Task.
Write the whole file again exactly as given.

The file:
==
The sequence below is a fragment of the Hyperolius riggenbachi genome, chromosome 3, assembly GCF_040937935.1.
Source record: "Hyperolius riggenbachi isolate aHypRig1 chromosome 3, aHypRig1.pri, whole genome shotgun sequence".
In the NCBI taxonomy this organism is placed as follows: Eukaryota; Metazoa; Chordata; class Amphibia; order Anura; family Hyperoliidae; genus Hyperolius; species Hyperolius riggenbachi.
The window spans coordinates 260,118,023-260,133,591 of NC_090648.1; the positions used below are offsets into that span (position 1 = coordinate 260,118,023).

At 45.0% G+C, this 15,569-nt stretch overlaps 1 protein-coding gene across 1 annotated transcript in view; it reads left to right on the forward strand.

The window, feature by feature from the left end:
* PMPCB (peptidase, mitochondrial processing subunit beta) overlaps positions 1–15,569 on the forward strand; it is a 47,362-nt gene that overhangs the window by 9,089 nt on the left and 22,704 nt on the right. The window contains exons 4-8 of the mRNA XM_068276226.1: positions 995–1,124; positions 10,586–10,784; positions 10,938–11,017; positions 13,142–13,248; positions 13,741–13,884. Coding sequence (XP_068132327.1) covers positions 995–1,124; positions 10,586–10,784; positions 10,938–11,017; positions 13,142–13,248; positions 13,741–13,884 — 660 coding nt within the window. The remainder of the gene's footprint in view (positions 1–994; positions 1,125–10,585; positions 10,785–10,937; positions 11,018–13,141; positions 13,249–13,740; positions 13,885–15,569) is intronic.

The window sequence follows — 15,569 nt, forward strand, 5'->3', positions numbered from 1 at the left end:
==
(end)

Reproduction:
The sequence below is a fragment of the Hyperolius riggenbachi genome, chromosome 3, assembly GCF_040937935.1.
Source record: "Hyperolius riggenbachi isolate aHypRig1 chromosome 3, aHypRig1.pri, whole genome shotgun sequence".
In the NCBI taxonomy this organism is placed as follows: Eukaryota; Metazoa; Chordata; class Amphibia; order Anura; family Hyperoliidae; genus Hyperolius; species Hyperolius riggenbachi.
The window spans coordinates 260,118,023-260,133,591 of NC_090648.1; the positions used below are offsets into that span (position 1 = coordinate 260,118,023).

At 45.0% G+C, this 15,569-nt stretch overlaps 1 protein-coding gene across 1 annotated transcript in view; it reads left to right on the forward strand.

The window, feature by feature from the left end:
* PMPCB (peptidase, mitochondrial processing subunit beta) overlaps positions 1–15,569 on the forward strand; it is a 47,362-nt gene that overhangs the window by 9,089 nt on the left and 22,704 nt on the right. The window contains exons 4-8 of the mRNA XM_068276226.1: positions 995–1,124; positions 10,586–10,784; positions 10,938–11,017; positions 13,142–13,248; positions 13,741–13,884. Coding sequence (XP_068132327.1) covers positions 995–1,124; positions 10,586–10,784; positions 10,938–11,017; positions 13,142–13,248; positions 13,741–13,884 — 660 coding nt within the window. The remainder of the gene's footprint in view (positions 1–994; positions 1,125–10,585; positions 10,785–10,937; positions 11,018–13,141; positions 13,249–13,740; positions 13,885–15,569) is intronic.

The window sequence follows — 15,569 nt, forward strand, 5'->3', positions numbered from 1 at the left end: